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MORNING arises stormy and pale,
No sun, but a wannish glare
In fold upon fold of hueless cloud,
And the budded peaks of the wood are bow'd
Caught and cuff’d by the gale :
I had fancied it would be fair.
Whom but Maud should I meet
Last night, when the sunset burn'd
On the blossom'd gable-ends
At the head of the village street,
Whom but Maud should I meet?
And she touch'd my hand with a smile so sweet
She made me divine amends
And thus a delicate spark
Of glowing and growing light
Thro' the livelong hours of the dark
Kept itself warm in the heart of my dreams,
Ready to burst in a colour'd flame;
Till at last when the morning came
In a cloud, it faded, and seems
But an ashen-gray delight.
What if with her sunny hair,
And smile as sunny as cold,
She meant to weave me a snare
Of some coquettish deceit,
Cleopatra-like as of old
To entangle me when we met,
To have her lion roll in a silken net
And fawn at a victor's feet.
| Ah, what shall I be at fifty
Should Nature keep me alive,.
If I find the world so bitter
When I am but twenty-five ?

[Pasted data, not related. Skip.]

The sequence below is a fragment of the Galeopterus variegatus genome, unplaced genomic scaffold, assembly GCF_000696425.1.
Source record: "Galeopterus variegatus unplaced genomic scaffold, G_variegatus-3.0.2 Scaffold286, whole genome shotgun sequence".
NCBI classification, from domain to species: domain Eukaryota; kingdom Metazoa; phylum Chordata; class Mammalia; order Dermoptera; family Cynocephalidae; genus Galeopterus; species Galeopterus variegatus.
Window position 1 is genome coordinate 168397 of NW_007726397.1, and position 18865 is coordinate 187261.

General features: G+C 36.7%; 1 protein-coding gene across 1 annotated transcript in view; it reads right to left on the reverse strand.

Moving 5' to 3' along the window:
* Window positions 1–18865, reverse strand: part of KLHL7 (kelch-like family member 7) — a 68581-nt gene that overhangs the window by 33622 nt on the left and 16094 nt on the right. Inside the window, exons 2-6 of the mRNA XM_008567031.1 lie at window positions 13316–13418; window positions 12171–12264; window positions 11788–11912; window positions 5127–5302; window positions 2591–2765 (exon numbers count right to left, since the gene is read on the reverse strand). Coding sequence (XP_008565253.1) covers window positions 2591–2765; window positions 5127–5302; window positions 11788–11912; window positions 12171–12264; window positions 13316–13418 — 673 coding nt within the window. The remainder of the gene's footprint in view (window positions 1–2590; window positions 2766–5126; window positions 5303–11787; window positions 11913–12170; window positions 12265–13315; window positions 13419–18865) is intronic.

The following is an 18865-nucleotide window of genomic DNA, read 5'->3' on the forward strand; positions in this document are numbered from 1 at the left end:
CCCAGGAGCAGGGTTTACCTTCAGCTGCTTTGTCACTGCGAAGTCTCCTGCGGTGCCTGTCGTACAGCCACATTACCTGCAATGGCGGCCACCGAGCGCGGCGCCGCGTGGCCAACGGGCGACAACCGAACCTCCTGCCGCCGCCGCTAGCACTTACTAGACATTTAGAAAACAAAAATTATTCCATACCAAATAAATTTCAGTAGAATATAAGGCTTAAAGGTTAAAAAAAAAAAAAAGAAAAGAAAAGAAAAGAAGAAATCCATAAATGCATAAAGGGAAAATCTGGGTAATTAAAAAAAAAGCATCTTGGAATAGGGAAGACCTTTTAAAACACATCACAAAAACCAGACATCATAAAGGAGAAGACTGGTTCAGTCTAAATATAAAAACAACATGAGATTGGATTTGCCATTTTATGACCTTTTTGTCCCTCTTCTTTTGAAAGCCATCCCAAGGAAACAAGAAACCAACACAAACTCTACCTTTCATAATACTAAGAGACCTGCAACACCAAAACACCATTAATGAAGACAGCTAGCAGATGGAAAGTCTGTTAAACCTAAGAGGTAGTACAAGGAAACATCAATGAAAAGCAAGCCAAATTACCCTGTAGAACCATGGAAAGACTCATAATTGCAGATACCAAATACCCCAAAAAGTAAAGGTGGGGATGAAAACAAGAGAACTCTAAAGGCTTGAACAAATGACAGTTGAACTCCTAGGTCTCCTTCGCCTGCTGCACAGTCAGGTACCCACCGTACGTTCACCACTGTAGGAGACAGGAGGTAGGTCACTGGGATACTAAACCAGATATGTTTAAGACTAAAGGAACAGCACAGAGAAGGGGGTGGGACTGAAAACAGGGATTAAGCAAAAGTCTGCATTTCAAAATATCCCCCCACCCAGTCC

Yet, if she were not a cheat,
If Maud were all that she seem'd,
And her smile were all that I dream'd,
Then the world were not so bitter
But a smile could make it sweet.
What if tho' her eye seem'd full
What if that dandy-despot, he,
That jewell'd mass of millinery,
That oil'd and curld Assyrian Bull
Smelling of musk and of insolence,
Her brother, from whom I keep aloof,
Who wants the finer politic sense
To mask, tho' but in his own behoof,
With a glassy smile his brutal scorn-
What if he had told her yestermorn
How prettily for his own sweet sake
A face of tenderness might be feign’d,
And a moist mirage in desert eyes,
That so, when the rotten hustings shake
In another month to his brazen lies,
A wretched vote may be gain'd..
For a raven ever croaks, at my side,
Keep watch and ward, keep watch and ward,
Or thou wilt prove their tool.
Yea too, myself from myself I guard,
For often a man's own angry pride
Is cap and bells for a fool.
Perhaps the smile and tender tone
Came out of her pitying womanhood,
For am I not, am I not, here alone
So many a summer since she died,
My mother, who was so gentle and good ?
Living alone in an empty house,
Here half-hid in the gleaming wood,
Where I hear the dead at midday moan,
And the shrieking rush of the wainscot mouse,
And my own sad name in corners cried,
When the shiver of dancing leaves is thrown
About its echoing chambers wide,
Till a morbid hate and horror have grown
Of a world in which I have hardly mixt,
And a morbid eating lichen fixt
On a heart half-turn'd to stone.